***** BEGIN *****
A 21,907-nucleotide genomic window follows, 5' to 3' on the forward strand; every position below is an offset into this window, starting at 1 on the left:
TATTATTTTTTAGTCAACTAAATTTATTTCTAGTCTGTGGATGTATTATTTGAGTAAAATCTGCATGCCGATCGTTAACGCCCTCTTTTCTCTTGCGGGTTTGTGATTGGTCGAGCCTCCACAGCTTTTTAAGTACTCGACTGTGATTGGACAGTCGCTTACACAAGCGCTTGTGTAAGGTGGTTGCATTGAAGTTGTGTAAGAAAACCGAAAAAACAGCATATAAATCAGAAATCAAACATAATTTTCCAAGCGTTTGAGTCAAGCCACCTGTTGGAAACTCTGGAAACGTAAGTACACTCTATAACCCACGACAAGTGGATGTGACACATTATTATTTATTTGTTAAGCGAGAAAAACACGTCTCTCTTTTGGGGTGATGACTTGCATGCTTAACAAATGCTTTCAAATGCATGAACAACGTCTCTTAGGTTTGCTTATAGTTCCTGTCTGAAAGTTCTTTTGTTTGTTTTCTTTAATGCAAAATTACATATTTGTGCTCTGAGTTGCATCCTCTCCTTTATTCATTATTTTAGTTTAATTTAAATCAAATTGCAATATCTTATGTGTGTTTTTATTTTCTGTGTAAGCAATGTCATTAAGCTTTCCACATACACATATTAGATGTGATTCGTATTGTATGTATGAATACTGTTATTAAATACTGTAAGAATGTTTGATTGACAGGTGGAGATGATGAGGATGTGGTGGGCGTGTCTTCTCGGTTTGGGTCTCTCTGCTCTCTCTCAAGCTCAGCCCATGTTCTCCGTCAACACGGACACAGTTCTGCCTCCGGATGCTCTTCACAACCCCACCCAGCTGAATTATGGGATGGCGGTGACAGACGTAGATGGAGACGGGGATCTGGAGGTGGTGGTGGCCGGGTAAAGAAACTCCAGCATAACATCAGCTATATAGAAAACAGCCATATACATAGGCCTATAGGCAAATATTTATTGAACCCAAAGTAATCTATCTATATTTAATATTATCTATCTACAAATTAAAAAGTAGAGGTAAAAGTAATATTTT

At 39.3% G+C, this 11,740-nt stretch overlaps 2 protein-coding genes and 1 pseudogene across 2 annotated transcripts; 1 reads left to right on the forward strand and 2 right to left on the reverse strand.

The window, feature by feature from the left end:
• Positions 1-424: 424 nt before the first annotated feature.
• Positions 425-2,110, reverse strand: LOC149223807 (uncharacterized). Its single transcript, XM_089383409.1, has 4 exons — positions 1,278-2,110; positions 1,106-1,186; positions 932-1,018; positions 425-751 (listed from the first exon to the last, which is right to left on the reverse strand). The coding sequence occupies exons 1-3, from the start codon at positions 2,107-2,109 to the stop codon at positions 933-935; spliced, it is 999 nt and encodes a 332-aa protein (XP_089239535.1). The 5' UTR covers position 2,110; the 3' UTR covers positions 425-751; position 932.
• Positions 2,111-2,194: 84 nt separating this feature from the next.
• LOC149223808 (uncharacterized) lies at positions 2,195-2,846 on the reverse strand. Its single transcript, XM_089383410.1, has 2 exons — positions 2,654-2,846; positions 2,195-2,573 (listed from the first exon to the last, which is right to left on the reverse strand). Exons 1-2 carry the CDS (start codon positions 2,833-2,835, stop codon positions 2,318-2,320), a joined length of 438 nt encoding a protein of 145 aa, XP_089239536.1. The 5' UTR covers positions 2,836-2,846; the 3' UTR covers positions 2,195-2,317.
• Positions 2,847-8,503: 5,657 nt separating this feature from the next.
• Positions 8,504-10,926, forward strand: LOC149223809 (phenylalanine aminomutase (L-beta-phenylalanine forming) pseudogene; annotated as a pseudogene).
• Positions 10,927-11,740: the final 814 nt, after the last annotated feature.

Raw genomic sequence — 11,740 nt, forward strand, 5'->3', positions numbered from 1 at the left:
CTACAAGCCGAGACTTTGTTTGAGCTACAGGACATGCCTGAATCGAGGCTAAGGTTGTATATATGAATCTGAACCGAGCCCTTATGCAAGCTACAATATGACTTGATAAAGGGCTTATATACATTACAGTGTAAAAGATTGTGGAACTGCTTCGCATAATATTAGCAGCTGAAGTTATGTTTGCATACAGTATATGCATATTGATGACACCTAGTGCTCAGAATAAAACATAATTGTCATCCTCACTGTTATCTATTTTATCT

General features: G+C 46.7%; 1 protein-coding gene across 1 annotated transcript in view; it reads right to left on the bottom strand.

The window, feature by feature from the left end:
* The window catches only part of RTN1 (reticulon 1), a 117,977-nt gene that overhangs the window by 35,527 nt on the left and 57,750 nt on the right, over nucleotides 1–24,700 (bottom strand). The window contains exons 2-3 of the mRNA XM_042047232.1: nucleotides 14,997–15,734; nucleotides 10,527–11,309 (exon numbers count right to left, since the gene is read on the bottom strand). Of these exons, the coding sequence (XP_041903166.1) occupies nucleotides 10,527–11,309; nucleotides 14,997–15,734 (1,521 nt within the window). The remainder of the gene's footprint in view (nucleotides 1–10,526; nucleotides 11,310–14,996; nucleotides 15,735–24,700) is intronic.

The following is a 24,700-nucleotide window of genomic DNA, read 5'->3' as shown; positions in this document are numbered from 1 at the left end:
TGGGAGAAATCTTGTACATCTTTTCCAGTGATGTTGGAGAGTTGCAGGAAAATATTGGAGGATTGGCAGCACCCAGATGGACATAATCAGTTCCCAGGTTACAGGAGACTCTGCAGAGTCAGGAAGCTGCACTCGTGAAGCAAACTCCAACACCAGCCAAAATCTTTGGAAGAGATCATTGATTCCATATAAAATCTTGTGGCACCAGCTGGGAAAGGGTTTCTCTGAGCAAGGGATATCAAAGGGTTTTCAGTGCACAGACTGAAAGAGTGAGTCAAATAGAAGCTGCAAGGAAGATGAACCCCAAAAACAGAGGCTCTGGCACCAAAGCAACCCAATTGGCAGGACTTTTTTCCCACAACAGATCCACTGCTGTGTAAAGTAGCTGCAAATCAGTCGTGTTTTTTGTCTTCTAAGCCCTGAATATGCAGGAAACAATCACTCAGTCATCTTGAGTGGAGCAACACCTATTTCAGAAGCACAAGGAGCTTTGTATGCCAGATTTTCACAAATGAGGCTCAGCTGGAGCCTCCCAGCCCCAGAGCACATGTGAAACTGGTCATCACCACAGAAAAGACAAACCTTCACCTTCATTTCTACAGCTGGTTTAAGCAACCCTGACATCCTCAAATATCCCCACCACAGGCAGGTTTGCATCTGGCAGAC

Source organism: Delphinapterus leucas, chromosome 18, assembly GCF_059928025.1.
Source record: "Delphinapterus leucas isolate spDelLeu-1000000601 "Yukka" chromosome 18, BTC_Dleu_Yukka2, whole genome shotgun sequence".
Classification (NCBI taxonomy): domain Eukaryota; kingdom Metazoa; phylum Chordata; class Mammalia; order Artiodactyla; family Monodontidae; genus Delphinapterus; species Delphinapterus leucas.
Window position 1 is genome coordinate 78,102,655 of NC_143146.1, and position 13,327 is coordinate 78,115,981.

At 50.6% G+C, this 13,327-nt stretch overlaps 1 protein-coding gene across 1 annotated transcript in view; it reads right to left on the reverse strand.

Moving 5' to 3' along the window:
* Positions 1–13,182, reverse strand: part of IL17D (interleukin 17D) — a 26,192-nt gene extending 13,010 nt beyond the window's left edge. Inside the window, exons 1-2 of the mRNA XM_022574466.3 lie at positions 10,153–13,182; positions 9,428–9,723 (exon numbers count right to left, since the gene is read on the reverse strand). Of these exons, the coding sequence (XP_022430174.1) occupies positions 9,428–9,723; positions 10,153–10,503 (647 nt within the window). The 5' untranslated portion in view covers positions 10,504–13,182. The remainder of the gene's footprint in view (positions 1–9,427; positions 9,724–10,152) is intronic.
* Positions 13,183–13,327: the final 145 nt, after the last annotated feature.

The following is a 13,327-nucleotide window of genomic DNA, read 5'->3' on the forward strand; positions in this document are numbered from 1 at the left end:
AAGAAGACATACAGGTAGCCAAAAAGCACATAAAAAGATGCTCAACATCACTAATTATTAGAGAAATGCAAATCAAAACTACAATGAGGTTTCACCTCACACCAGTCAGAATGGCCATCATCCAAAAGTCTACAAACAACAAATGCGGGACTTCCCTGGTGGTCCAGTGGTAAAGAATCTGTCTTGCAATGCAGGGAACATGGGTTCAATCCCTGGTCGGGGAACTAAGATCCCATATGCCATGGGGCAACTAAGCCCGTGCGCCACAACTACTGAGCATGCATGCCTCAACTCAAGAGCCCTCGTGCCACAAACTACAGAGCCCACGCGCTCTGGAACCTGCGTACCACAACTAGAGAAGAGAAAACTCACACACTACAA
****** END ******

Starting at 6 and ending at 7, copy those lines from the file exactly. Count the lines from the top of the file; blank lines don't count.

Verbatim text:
• Positions 425-2,110, reverse strand: LOC149223807 (uncharacterized). Its single transcript, XM_089383409.1, has 4 exons — positions 1,278-2,110; positions 1,106-1,186; positions 932-1,018; positions 425-751 (listed from the first exon to the last, which is right to left on the reverse strand). The coding sequence occupies exons 1-3, from the start codon at positions 2,107-2,109 to the stop codon at positions 933-935; spliced, it is 999 nt and encodes a 332-aa protein (XP_089239535.1). The 5' UTR covers position 2,110; the 3' UTR covers positions 425-751; position 932.
• Positions 2,111-2,194: 84 nt separating this feature from the next.